I read somewhere that your garden is a reflection of your personality.
My garden has gone off-script.
It is wild, unkempt, rangy, not willing to commit to any one single thing beyond the belief that there are mysterious forces at play in the natural world to which I surrender control. It's utterly prolific and not in any way linear or orderly. It's an offering to pollinators. On any given day, there are so many different bees and wasps and butterflies and dragonflies that the air shimmers and vibrates. It's been full of weeds since I discovered some of those weeds (Hello purslane! Hello plantain herb!) are edible or medicinal, so opted to welcome them, taste them, invite their medicine in, instead of battling them. Battles are so rarely won.
Last season, and all the seasons before in which I've engaged in this yearly experiment, all I could see were the flaws, the lack of order, the ample evidence that if a pioneer-era family were depending on my skills, we'd all be dead, that my late grandmother would shake her head at how few life skills I have.
Today, with the cosmos, dill-weed and sunflowers towering over me, I am OK with this. I have realized that self-sufficiency isn't as worth cultivating as community is. And each year in the garden, I have learned that I am part of a community of pollinators; of birds; of earthworms; of black bears that I shoo away, but who still win their fair share; of beet-green-nibbling deer (*shakes fist at air*); of rats (*insert unpublishable curses and shudders*); of friends who gift seedlings and starts and neighbours with abundant fruit trees and a willingness to share. This ecosystem membership card comes with no assurances or written guarantees, and yet, I suspect I am more resilient in this club than if I had invested my loosely focused energy in a stockpile of canned goods, some guns, and a padlocked larder full of canned peaches.
My garden is wildly prolific right now. And in a few months, everything will be dead.
This is the way of the wheel of life. This is what is true, as much as I might like to push it away: every possibility grows out of an ending. And the endings keep coming around.
The other night, when racing-brain-syndrome pushed sleep away, I reached for a book of Mary Oliver poems. I turned on the light and read until my mind settled into the hammock of Oliver's words, and I slipped back to sleep with these lines resting on my chest:
"Every year we have been witness to it: how the world descends into a rich mash, in order that it may resume. And therefore who would cry out to the petals on the ground to stay, knowing as we must, how the vivacity of what was is married to the vitality of what will be? I don't say it's easy, but what else will do if the love one claims to have for the world be true?"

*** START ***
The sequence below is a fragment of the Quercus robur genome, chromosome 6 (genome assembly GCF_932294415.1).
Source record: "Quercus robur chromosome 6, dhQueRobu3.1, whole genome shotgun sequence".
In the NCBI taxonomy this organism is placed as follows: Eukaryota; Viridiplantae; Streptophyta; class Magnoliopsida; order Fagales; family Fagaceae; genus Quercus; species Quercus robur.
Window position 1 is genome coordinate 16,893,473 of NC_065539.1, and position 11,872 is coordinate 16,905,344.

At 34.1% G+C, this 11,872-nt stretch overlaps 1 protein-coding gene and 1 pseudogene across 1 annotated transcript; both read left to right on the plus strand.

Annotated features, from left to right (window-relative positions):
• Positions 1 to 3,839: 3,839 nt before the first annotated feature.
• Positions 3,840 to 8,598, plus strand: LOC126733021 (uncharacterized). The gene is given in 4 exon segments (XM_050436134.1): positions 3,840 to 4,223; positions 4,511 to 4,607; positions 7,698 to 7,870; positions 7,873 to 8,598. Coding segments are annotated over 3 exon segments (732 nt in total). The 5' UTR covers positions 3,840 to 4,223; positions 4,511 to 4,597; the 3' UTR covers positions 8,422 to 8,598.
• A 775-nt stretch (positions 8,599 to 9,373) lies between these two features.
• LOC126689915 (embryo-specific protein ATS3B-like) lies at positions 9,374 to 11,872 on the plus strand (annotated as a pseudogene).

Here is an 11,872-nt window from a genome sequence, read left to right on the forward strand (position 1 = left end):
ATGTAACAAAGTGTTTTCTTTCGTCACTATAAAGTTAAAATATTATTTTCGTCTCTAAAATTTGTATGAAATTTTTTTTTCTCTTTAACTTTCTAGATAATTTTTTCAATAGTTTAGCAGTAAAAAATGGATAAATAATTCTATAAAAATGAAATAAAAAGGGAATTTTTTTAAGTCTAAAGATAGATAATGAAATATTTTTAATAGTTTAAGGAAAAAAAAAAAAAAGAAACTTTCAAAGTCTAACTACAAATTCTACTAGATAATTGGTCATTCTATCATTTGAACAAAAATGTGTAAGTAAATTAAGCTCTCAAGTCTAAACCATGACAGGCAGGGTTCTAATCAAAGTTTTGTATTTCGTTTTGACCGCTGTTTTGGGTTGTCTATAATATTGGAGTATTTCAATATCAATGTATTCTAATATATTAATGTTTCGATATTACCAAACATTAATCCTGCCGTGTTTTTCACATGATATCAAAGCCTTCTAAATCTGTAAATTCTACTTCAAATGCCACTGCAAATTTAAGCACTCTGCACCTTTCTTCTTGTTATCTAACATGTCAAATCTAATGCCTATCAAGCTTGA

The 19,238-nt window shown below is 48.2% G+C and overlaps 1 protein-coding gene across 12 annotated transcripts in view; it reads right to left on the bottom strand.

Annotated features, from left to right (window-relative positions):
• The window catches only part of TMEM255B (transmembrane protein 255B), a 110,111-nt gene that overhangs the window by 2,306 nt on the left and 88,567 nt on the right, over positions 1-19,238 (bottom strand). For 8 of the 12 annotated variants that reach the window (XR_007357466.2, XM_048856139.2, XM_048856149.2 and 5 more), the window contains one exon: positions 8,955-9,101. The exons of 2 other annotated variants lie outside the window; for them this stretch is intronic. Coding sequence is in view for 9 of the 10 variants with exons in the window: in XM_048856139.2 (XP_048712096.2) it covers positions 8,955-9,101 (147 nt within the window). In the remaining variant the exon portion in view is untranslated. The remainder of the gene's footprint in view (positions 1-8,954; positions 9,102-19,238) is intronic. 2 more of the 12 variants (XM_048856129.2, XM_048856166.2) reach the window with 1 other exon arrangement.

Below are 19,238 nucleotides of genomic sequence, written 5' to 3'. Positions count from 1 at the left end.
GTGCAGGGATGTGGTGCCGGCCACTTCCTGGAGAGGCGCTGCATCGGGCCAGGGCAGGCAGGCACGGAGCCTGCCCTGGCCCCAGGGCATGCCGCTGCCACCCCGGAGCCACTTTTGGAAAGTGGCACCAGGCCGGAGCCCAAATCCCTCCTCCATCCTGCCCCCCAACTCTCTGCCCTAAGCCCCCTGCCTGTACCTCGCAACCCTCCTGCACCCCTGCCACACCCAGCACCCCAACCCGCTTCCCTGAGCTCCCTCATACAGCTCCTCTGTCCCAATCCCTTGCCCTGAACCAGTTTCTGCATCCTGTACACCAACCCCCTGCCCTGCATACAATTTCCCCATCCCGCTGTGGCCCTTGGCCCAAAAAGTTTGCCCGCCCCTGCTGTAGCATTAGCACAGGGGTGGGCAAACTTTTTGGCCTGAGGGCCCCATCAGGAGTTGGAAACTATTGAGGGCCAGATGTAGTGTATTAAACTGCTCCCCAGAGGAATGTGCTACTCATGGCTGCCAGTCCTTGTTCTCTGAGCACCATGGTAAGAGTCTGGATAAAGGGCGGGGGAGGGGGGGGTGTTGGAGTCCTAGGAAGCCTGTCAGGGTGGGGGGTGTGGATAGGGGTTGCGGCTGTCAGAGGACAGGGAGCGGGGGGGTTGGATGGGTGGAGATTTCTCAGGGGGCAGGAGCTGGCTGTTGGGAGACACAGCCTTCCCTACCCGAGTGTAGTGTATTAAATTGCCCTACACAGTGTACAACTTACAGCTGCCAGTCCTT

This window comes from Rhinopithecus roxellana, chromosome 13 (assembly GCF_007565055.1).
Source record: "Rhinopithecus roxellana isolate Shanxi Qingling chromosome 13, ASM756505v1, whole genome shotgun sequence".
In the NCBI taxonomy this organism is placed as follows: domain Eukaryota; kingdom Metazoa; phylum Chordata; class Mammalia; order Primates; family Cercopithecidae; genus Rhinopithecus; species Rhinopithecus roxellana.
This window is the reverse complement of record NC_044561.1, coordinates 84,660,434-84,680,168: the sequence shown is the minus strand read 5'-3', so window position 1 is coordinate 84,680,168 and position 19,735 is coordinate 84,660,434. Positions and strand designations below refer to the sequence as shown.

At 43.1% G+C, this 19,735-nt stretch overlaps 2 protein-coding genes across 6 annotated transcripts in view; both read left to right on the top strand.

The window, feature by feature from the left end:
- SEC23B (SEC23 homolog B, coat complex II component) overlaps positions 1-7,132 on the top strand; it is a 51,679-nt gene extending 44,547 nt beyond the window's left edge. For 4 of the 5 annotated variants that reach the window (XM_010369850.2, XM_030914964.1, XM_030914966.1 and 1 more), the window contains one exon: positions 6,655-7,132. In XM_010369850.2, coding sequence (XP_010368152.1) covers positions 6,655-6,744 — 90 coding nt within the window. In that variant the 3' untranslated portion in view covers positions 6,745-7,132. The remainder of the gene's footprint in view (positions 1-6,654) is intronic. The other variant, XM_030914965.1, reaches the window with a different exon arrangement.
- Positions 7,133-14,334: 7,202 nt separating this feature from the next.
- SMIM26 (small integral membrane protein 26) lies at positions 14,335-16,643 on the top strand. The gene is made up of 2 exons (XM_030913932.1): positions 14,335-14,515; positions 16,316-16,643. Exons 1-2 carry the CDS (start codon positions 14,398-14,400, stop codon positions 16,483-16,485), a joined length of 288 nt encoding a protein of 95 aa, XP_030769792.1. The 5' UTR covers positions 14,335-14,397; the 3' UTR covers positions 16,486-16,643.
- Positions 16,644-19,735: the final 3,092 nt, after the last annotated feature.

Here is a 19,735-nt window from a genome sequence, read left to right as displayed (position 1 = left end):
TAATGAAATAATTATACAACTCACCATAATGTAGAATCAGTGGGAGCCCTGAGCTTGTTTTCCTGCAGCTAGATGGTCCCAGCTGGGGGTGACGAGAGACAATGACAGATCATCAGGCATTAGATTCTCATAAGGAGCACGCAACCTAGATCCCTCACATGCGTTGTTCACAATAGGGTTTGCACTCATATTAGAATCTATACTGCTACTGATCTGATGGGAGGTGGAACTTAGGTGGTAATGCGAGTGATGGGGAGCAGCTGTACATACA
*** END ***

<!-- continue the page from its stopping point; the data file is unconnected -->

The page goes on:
Growth has been the mantra of this diseased era, the Anthropocene. Globalized growth detached from place or relationship. Growth, unrestrained by upper limit or sense of limitation or restraint. Growth without end.
When Kate Raworth, the British economist and author of Doughnut Economics, remodeled the way we look at the economy, she drew, instead of a pyramid or a supply chain or a spreadsheet or the colonization of other planets, a doughnut.
The first thing she did was draw a big circle around the outside of the economy and say: this is the limit, defined by the Earth's life-supporting capacity. And here in the centre is a hole, and it represents everyone we're failing. The challenge is to live within the doughnut—the space between the limits of social justice and planetary systems.
When you trade growth-without-end for doughnuts and gardens and the wheel of the seasons, you have the courage to accept limits, to be still, to acknowledge endings and loss and the discomfort of never really nailing it. You also give yourself permission to start over, again and again, to risk it on relationships, to know the wealth of a table loaded with good food and air vibrating with bees, the difference between a larder and a hoard.
I pile clippings and weeds and garden detritus onto a bed, and prep another for next year's garlic, and steadfastly ignore those that are gone past the point of no return. I offer the birds free rein at the sunflowers. I collect coriander seeds that dried on the stalk when I let the cilantro go to flower, and the surfaces and corners of the house fill up with brown paper bags full of drying seed pods and flower heads—reminders that this will all come around again, and this full, lush, vivacious moment is a good time to think about what you will offer to ensure the vitality of what will be.
The Velocity Project: how to slow the f*&k down and still achieve optimum productivity and life happiness.